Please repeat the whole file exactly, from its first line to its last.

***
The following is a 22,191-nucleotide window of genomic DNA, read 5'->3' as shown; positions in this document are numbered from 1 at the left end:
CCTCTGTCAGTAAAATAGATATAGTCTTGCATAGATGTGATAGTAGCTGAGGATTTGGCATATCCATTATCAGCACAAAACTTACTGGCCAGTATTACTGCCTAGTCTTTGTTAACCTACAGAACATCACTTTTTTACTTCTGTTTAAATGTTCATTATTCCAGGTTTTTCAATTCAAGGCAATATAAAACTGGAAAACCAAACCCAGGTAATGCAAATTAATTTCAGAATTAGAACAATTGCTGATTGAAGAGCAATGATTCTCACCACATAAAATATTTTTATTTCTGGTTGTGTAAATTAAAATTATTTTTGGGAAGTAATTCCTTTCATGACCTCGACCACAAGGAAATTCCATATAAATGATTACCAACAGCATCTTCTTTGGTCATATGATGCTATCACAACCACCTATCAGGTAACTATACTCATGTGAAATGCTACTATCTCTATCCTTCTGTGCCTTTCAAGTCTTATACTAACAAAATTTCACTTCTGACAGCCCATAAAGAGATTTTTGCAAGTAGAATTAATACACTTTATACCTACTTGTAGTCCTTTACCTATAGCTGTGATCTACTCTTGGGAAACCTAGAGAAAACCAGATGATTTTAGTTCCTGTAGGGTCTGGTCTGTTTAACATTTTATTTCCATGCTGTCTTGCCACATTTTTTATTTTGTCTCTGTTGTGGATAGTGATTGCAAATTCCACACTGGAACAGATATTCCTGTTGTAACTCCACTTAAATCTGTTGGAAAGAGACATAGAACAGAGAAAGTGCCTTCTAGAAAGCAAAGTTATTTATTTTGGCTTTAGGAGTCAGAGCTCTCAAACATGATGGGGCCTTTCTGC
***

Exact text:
The following is a 22,191-nucleotide window of genomic DNA, read 5'->3' as shown; positions in this document are numbered from 1 at the left end:
CCTCTGTCAGTAAAATAGATATAGTCTTGCATAGATGTGATAGTAGCTGAGGATTTGGCATATCCATTATCAGCACAAAACTTACTGGCCAGTATTACTGCCTAGTCTTTGTTAACCTACAGAACATCACTTTTTTACTTCTGTTTAAATGTTCATTATTCCAGGTTTTTCAATTCAAGGCAATATAAAACTGGAAAACCAAACCCAGGTAATGCAAATTAATTTCAGAATTAGAACAATTGCTGATTGAAGAGCAATGATTCTCACCACATAAAATATTTTTATTTCTGGTTGTGTAAATTAAAATTATTTTTGGGAAGTAATTCCTTTCATGACCTCGACCACAAGGAAATTCCATATAAATGATTACCAACAGCATCTTCTTTGGTCATATGATGCTATCACAACCACCTATCAGGTAACTATACTCATGTGAAATGCTACTATCTCTATCCTTCTGTGCCTTTCAAGTCTTATACTAACAAAATTTCACTTCTGACAGCCCATAAAGAGATTTTTGCAAGTAGAATTAATACACTTTATACCTACTTGTAGTCCTTTACCTATAGCTGTGATCTACTCTTGGGAAACCTAGAGAAAACCAGATGATTTTAGTTCCTGTAGGGTCTGGTCTGTTTAACATTTTATTTCCATGCTGTCTTGCCACATTTTTTATTTTGTCTCTGTTGTGGATAGTGATTGCAAATTCCACACTGGAACAGATATTCCTGTTGTAACTCCACTTAAATCTGTTGGAAAGAGACATAGAACAGAGAAAGTGCCTTCTAGAAAGCAAAGTTATTTATTTTGGCTTTAGGAGTCAGAGCTCTCAAACATGATGGGGCCTTTCTGC